Sen. Jim DeMint angered many Republicans by picking sides in the 2010 Senate primaries.
Cornyn, seeking to recruit and help nominate candidates whom he deemed as most likely to win a general election, was rebuffed by DeMint and some in the tea party activist community for supporting Republicans who they believed were insufficiently conservative. DeMint, looking to promote candidates whom he viewed as principled conservatives, angered Cornyn and other Republican Senators who blamed the South Carolinian for, in their view, costing the GOP seats and possibly the majority.
Although DeMint backed some winners last cycle, including now-Sen. Marco Rubio (Fla.), he also endorsed Christine O’Donnell in Delaware. O’Donnell bested former GOP Rep. Mike Castle in the primary, even though Castle was expected to win the general election handily. Instead, Democrat Chris Coons disposed of O’Donnell easily to become the newest Delaware Senator.
DeMint also incurred the ire of his Senate colleagues when he appeared to be quietly helping now-Sen. Mike Lee defeat incumbent Sen. Bob Bennett in Utah’s 2010 GOP primary convention.
This cycle, Cornyn acknowledged he is taking a different approach to the primary process, exerting a lighter touch in response to a conservative base and political climate that tends to reject all things Washington. DeMint, who thus far has backed Cruz and Josh Mandel in the Ohio GOP primary, is hoping to pick better candidates.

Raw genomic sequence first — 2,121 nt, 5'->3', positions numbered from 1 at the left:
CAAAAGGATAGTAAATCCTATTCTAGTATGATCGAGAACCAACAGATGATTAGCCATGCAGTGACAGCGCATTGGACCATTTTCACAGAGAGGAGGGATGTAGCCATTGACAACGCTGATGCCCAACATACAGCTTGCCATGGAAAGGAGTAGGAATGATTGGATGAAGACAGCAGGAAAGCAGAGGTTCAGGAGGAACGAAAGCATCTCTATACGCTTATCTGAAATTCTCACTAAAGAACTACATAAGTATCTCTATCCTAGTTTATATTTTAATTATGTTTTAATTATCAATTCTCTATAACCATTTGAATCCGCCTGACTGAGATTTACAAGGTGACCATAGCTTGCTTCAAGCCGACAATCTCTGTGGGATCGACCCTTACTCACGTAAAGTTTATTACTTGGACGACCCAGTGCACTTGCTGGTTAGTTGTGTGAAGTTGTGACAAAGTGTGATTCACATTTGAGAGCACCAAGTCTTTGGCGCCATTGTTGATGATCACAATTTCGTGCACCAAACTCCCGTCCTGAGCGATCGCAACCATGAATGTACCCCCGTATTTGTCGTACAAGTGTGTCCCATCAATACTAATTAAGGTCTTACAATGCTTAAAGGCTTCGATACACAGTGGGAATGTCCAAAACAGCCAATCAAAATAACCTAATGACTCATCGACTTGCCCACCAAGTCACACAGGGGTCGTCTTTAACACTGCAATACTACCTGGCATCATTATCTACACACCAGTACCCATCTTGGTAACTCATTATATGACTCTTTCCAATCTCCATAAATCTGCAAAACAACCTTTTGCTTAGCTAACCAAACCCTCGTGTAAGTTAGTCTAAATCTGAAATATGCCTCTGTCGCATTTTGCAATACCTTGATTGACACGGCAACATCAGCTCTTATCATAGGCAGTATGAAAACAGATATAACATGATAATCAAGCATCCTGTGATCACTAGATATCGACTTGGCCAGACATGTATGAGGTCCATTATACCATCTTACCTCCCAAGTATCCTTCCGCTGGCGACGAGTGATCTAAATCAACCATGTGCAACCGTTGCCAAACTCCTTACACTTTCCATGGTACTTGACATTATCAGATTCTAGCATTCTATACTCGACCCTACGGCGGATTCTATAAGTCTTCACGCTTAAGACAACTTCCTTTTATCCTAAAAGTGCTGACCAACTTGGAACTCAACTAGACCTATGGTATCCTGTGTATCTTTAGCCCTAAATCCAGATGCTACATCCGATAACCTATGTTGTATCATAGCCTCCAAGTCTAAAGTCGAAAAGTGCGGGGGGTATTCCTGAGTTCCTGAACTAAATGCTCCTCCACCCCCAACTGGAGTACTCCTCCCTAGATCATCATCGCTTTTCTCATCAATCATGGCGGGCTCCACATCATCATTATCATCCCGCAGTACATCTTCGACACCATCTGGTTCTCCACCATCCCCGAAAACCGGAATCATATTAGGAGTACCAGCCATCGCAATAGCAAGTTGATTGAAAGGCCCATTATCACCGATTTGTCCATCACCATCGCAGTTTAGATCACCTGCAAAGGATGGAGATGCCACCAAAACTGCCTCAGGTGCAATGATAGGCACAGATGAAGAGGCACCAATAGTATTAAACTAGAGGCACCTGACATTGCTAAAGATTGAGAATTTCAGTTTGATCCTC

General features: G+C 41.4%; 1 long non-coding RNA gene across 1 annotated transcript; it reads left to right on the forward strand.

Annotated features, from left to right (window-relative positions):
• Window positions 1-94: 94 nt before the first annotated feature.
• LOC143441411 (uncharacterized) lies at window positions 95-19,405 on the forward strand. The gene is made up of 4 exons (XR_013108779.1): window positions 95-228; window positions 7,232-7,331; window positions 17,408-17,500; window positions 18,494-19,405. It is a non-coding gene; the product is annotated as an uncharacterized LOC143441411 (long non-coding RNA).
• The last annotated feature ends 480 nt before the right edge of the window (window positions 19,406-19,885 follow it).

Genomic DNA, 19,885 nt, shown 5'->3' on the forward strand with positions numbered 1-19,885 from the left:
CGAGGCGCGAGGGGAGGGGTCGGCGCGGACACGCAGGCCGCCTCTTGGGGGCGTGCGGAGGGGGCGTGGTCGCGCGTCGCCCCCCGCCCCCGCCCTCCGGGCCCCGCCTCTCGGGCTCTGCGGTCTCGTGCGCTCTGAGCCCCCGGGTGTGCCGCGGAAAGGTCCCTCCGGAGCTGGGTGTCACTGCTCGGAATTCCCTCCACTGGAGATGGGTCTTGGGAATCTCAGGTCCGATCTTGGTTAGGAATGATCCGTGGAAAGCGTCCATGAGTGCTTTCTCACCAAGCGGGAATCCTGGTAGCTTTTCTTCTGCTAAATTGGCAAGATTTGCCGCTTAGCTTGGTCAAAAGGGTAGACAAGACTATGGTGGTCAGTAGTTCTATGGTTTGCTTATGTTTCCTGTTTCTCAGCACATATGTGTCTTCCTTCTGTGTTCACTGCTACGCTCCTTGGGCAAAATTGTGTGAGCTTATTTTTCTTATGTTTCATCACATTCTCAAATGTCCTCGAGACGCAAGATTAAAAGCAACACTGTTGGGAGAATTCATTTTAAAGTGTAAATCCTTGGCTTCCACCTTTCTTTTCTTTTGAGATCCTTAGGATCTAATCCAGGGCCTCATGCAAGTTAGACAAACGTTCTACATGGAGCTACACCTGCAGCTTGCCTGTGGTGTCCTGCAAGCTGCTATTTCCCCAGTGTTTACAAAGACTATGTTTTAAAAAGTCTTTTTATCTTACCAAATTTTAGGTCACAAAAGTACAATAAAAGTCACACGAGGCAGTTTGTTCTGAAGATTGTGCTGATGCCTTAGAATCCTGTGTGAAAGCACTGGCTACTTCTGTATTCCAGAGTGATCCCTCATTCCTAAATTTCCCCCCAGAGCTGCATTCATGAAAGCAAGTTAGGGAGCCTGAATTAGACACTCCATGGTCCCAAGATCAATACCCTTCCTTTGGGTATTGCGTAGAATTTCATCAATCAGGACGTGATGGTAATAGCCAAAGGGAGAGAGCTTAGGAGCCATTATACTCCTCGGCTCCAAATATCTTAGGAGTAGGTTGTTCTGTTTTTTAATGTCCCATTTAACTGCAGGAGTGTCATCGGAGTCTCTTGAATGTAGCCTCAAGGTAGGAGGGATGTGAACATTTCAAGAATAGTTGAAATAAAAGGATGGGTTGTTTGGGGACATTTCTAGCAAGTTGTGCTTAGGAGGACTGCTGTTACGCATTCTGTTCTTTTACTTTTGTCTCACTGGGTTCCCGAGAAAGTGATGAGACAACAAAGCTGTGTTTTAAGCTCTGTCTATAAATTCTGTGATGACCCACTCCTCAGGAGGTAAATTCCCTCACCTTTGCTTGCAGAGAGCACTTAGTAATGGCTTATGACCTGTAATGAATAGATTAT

DeMint said he’s researching candidates more thoroughly this cycle as he weighs whom to support, including more one-on-one interviews with candidates, opposition research on those candidates to vet their backgrounds and a request that they fill out a questionnaire to determine where they stand on issues. DeMint said he is also talking more with local conservatives and tea party leaders to get their view.
“It’s not a science because all Republicans make a good case in their campaign talk,” DeMint said. “We’re spending a lot of time trying to make sure we get a candidate that can win the primary, that can win the general and that once they get here, they’ll do what they say.”
Republican operatives say the anti-Washington political climate made it easier for Cornyn and DeMint to defuse their squabble. Congressional campaign committees traditionally attempt to influence primaries. In fact, their ability to do so has often been a way to gauge their success.
But with conservative activists and GOP primary voters holding Capitol Hill in low esteem, anointing a candidate is not on the NRSC’s agenda in 2012, especially if it wants a particular Republican to have a chance at winning a primary. Cornyn and DeMint are in agreement about the tea party’s influence on the electoral playing field, and the NRSC and the SCF might agree more often than they did in 2010 on the best candidate.
“It’s no secret that American politics shifted in a very dramatic way in 2010, and I think we’ve all learned how to adjust a little bit better,” Cornyn said. “The tea party and the people who are clamoring for change did not necessarily embrace Republicans, they were just rejecting what they saw from the Obama administration and Democrats.”
Rep. Eric Swalwell, D-Calif., walks on Broadway after a Future Forum with young entrepreneurs in the Flatiron District of New York City, April 16, 2015. Reps. Steve Israel, D-N.Y., Seth Moulton, D-Mass., and Grace Meng, D-N.Y., also attended.